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Response of microbial community composition and activity in agricultural and grassland soils after a simulated rainfall

Steenwerth, K.L., Jackson, L.E., Calderon, F.J., Scow, K.M., Rolston, D.E.
Soil biology & biochemistry 2005 v.37 no.12 pp. 2249
gas production (biological), agricultural soils, grassland soils, land use, Mediterranean climate, rainfall simulation, soil microorganisms, community structure, microbial activity, soil respiration, nitrous oxide, carbon dioxide, biodiversity, soil nutrient dynamics, bioavailability, soil water content, California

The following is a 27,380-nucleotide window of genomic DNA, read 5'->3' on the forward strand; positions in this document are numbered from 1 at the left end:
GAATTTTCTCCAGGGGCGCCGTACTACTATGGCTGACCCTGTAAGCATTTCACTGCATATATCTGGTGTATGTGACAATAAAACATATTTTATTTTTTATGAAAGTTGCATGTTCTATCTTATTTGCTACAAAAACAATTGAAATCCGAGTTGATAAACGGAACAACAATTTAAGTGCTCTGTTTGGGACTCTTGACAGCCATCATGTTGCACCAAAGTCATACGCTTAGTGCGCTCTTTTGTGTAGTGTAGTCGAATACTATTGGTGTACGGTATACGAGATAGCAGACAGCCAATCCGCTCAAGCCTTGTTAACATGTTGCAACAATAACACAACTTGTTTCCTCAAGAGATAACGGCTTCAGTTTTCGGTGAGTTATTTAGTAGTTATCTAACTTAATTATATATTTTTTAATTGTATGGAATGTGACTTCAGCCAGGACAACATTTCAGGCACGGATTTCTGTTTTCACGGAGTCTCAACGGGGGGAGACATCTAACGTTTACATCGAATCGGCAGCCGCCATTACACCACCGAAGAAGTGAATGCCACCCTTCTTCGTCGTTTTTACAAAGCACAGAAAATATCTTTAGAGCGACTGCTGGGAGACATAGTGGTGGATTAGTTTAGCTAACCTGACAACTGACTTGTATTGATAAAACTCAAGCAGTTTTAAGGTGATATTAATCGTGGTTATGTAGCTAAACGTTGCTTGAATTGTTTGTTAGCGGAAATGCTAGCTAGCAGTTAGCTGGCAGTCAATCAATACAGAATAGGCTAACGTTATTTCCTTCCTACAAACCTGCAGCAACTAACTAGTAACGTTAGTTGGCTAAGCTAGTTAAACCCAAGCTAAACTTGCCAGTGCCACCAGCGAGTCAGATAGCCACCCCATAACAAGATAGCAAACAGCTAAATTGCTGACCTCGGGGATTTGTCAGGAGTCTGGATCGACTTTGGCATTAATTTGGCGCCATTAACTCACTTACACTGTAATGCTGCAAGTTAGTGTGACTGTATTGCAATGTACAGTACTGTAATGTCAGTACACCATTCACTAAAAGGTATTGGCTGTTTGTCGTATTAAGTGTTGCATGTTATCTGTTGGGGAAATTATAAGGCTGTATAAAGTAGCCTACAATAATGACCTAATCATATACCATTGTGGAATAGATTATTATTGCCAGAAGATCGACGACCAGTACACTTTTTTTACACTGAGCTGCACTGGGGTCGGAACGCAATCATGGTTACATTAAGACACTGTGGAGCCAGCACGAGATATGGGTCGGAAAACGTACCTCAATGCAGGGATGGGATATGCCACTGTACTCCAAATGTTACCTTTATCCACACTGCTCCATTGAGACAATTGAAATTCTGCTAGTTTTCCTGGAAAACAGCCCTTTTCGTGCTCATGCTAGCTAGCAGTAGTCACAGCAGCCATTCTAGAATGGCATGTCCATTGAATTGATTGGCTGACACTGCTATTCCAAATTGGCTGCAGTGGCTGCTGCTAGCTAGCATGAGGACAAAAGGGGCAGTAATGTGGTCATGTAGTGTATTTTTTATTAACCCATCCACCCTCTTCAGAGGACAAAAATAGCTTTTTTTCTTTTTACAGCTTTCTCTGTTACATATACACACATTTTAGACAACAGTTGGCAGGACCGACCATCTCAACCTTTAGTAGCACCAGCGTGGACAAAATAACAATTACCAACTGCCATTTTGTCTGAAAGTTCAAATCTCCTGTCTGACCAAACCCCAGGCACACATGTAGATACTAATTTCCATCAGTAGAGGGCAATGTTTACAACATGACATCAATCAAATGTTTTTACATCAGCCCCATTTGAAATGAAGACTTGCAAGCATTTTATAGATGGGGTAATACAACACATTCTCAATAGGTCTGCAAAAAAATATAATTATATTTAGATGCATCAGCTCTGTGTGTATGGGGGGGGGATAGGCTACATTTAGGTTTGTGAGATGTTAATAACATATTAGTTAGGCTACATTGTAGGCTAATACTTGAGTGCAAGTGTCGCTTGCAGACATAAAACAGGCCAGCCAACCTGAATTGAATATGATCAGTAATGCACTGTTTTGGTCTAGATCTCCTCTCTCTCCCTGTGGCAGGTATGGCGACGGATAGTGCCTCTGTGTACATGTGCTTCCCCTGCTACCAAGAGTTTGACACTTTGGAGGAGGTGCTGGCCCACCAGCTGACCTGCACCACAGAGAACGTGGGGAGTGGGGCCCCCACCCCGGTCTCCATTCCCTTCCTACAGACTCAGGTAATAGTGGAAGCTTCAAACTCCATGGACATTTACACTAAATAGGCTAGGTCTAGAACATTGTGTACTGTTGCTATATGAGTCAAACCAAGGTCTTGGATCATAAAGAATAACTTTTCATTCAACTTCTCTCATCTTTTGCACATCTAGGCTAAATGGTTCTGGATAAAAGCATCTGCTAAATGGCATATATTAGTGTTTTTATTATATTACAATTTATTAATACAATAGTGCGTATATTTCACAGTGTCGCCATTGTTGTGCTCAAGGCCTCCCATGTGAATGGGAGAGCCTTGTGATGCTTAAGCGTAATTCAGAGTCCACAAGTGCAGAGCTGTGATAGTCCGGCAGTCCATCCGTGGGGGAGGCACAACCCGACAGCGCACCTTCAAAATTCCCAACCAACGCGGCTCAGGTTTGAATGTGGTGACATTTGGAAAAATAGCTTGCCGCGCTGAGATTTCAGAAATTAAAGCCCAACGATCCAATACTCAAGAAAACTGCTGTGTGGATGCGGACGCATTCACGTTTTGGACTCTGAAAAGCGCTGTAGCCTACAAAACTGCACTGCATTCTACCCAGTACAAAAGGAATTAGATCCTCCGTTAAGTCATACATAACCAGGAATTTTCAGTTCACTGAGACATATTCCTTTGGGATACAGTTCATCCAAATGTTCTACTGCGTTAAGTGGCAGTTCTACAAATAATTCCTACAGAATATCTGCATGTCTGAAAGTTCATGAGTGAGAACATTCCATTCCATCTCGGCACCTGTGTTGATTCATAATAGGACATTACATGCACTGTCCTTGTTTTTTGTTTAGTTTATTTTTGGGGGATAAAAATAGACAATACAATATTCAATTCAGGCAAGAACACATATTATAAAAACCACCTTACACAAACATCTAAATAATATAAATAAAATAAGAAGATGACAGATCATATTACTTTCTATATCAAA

Rainfall in Mediterranean climates may affect soil microbial processes and communities differently in agricultural vs. grassland soils. We explored the hypothesis that land use intensification decreases the resistance of microbial community composition and activity to perturbation. Soil carbon (C) and nitrogen (N) dynamics and microbial responses to a simulated Spring rainfall were measured in grassland and agricultural ecosystems. The California ecosystems consisted of two paired sets: annual vegetable crops and annual grassland in Salinas Valley, and perennial grass agriculture and native perennial grassland in Carmel Valley. Soil types of the respective ecosystem pairs were derived from granitic parent material and had sandy loam textures. Intact cores (30 cm deep) were collected in March 1999. After equilibration, dry soil cores (approx. -1 to -2 MPa) were exposed to a simulated Spring rainfall of 2.4 cm, and then were measured at 0, 6, 24, and 120 h after rewetting. Microbial biomass C (MBC) and inorganic N did not respond to rewetting. N2O and CO2 efflux and respiration increased after rewetting in all soils, with larger responses in the grassland than in the agricultural soils. Phospholipid fatty acid (PLFA) profiles indicated that changes in microbial community composition after rewetting were most pronounced in intensive vegetable production, followed by the relict perennial grassland. Changes in specific PLFA markers were not consistent across all sites. There were more similarities among microbial groups associated with PLFA markers in agricultural ecosystems than grassland ecosystems. Differences in responses of microbial communities may be related to the different plant species composition of the grasslands. Agricultural intensification appeared to decrease microbial diversity, as estimated from numbers of individual PLFA identified for each ecosystem, and reduce resistance to change in microbial community composition after rewetting. In the agricultural systems, reductions in both the measures of microbial diversity and the resistance of the microbial community composition to change after a perturbation were associated with lower ecosystem function, i.e. lower microbial responses to increased moisture availability.